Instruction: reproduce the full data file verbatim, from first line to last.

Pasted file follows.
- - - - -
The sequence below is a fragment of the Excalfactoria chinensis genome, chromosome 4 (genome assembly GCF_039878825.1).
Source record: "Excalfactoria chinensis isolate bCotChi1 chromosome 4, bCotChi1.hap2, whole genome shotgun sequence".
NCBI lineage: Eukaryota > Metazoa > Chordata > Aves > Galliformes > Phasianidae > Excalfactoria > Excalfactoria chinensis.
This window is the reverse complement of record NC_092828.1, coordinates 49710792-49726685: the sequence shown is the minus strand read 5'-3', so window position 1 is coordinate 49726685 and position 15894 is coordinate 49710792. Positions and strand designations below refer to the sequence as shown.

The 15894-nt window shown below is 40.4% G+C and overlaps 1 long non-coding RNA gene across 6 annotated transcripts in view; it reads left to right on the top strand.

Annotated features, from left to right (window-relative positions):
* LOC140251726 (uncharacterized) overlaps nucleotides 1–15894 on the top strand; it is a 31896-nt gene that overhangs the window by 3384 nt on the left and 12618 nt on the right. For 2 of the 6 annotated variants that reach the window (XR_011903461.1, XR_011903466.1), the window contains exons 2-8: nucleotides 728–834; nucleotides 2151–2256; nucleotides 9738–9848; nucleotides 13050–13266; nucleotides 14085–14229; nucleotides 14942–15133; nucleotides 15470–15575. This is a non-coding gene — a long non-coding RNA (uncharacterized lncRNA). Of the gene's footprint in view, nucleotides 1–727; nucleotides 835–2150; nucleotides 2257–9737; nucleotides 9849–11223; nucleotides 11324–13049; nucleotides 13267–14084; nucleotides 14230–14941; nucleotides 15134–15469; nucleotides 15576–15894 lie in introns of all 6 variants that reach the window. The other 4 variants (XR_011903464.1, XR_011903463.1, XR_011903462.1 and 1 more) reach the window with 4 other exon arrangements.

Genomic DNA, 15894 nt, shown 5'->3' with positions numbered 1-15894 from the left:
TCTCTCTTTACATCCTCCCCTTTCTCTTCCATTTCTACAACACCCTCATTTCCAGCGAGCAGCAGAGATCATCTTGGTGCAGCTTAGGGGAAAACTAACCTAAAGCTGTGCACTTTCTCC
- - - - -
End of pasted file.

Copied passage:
The sequence below is a fragment of the Excalfactoria chinensis genome, chromosome 4 (genome assembly GCF_039878825.1).
Source record: "Excalfactoria chinensis isolate bCotChi1 chromosome 4, bCotChi1.hap2, whole genome shotgun sequence".
NCBI lineage: Eukaryota > Metazoa > Chordata > Aves > Galliformes > Phasianidae > Excalfactoria > Excalfactoria chinensis.
This window is the reverse complement of record NC_092828.1, coordinates 49710792-49726685: the sequence shown is the minus strand read 5'-3', so window position 1 is coordinate 49726685 and position 15894 is coordinate 49710792. Positions and strand designations below refer to the sequence as shown.

The 15894-nt window shown below is 40.4% G+C and overlaps 1 long non-coding RNA gene across 6 annotated transcripts in view; it reads left to right on the top strand.

Annotated features, from left to right (window-relative positions):
* LOC140251726 (uncharacterized) overlaps nucleotides 1–15894 on the top strand; it is a 31896-nt gene that overhangs the window by 3384 nt on the left and 12618 nt on the right. For 2 of the 6 annotated variants that reach the window (XR_011903461.1, XR_011903466.1), the window contains exons 2-8: nucleotides 728–834; nucleotides 2151–2256; nucleotides 9738–9848; nucleotides 13050–13266; nucleotides 14085–14229; nucleotides 14942–15133; nucleotides 15470–15575. This is a non-coding gene — a long non-coding RNA (uncharacterized lncRNA). Of the gene's footprint in view, nucleotides 1–727; nucleotides 835–2150; nucleotides 2257–9737; nucleotides 9849–11223; nucleotides 11324–13049; nucleotides 13267–14084; nucleotides 14230–14941; nucleotides 15134–15469; nucleotides 15576–15894 lie in introns of all 6 variants that reach the window. The other 4 variants (XR_011903464.1, XR_011903463.1, XR_011903462.1 and 1 more) reach the window with 4 other exon arrangements.

Genomic DNA, 15894 nt, shown 5'->3' with positions numbered 1-15894 from the left:
TCTCTCTTTACATCCTCCCCTTTCTCTTCCATTTCTACAACACCCTCATTTCCAGCGAGCAGCAGAGATCATCTTGGTGCAGCTTAGGGGAAAACTAACCTAAAGCTGTGCACTTTCTCC